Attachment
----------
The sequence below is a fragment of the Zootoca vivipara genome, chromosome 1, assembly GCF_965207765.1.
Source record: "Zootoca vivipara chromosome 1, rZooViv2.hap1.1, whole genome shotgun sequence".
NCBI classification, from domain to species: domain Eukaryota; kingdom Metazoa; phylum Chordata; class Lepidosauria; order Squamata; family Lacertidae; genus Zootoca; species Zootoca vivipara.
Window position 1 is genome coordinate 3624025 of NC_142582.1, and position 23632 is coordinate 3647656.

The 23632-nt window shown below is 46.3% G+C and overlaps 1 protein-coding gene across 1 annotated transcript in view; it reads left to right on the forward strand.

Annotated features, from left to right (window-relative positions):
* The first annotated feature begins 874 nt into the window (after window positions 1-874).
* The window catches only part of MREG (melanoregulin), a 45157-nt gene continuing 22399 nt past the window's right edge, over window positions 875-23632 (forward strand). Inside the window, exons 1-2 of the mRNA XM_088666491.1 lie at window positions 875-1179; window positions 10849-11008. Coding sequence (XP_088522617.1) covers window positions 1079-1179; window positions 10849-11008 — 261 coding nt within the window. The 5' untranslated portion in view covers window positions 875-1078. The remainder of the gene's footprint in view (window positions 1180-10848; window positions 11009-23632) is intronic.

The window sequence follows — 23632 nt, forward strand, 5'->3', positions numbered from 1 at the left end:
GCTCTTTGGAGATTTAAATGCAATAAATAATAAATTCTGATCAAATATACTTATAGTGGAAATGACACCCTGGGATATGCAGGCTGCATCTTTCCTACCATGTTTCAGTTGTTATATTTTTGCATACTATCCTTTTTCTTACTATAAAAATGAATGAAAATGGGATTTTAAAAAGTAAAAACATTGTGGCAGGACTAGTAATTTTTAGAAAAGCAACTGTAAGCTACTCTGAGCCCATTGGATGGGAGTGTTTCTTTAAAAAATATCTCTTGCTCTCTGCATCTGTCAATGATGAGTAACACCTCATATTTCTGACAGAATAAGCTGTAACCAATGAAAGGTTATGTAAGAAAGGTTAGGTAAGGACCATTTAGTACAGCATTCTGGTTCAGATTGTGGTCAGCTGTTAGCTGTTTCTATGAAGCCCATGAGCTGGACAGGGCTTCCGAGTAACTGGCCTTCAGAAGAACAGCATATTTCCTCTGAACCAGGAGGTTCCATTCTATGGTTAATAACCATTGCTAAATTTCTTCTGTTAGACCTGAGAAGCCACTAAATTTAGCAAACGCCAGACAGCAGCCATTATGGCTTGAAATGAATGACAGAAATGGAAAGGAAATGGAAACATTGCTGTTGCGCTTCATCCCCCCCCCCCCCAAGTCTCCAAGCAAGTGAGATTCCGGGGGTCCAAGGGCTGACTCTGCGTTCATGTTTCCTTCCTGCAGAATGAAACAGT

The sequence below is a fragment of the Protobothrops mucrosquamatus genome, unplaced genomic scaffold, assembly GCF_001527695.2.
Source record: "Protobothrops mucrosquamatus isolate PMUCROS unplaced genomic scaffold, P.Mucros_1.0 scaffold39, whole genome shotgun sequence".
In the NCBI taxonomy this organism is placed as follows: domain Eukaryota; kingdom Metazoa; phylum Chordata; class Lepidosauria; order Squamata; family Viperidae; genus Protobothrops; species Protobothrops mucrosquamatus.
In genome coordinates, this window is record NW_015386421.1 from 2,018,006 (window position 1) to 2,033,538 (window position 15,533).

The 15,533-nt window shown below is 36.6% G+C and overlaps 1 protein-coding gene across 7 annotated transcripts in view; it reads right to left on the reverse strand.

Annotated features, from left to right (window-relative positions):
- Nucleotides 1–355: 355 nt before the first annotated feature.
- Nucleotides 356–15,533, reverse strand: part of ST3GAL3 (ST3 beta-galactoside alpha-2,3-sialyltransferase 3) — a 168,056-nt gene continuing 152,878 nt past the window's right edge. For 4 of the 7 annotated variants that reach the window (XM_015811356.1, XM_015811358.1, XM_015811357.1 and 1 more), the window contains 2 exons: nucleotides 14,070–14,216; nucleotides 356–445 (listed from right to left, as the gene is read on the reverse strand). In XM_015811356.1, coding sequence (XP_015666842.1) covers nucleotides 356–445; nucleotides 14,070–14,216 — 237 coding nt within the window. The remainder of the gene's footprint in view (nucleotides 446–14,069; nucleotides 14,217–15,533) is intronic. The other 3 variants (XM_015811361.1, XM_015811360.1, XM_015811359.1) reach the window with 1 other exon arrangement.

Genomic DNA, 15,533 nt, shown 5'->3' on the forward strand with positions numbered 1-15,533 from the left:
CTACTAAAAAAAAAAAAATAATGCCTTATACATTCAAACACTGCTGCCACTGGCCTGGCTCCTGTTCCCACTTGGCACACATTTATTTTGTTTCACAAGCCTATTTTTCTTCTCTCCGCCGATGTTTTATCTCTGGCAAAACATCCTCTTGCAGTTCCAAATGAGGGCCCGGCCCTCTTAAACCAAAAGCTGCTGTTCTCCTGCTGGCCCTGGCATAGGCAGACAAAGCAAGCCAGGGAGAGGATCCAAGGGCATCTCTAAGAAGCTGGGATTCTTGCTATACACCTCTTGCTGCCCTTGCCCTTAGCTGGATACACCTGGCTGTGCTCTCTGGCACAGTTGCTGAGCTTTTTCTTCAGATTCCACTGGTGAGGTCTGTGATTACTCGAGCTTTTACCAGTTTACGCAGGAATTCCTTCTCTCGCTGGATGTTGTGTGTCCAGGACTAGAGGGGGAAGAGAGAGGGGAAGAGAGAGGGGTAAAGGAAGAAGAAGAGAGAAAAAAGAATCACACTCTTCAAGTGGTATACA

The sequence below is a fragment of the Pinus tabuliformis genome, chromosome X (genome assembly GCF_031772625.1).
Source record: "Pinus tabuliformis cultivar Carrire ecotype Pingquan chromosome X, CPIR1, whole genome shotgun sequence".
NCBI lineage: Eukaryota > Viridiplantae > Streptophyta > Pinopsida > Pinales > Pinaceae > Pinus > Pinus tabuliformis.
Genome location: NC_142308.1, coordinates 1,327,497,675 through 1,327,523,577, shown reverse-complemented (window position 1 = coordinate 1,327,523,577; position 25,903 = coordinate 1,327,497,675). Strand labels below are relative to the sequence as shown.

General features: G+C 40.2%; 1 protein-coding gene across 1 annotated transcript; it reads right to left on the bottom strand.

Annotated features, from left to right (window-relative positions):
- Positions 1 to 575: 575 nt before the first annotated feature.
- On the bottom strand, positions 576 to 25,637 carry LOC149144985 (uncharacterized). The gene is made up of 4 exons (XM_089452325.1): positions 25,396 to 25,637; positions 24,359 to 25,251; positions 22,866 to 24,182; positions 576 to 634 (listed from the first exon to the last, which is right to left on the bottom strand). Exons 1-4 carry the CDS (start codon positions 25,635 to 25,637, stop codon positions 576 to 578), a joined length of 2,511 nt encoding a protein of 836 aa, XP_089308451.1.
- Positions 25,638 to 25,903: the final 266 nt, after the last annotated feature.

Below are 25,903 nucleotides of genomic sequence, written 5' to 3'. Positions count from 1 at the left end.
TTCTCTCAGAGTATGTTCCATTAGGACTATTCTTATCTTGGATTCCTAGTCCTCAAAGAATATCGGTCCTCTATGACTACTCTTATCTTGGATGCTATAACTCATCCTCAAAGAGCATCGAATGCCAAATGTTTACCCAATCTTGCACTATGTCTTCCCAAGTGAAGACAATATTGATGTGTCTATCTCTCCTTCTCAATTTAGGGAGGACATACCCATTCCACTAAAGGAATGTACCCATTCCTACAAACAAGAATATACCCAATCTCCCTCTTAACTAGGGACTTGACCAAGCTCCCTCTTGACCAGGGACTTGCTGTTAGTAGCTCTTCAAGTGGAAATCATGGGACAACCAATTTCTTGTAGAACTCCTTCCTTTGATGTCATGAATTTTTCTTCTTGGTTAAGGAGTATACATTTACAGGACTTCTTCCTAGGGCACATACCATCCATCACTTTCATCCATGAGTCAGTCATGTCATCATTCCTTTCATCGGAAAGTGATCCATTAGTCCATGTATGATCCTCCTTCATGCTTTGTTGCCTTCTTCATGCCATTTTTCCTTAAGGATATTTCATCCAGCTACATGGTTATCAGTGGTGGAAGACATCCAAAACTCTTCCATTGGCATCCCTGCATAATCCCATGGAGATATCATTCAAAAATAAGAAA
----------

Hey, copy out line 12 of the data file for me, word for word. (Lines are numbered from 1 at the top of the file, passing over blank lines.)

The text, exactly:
Source record: "Protobothrops mucrosquamatus isolate PMUCROS unplaced genomic scaffold, P.Mucros_1.0 scaffold39, whole genome shotgun sequence".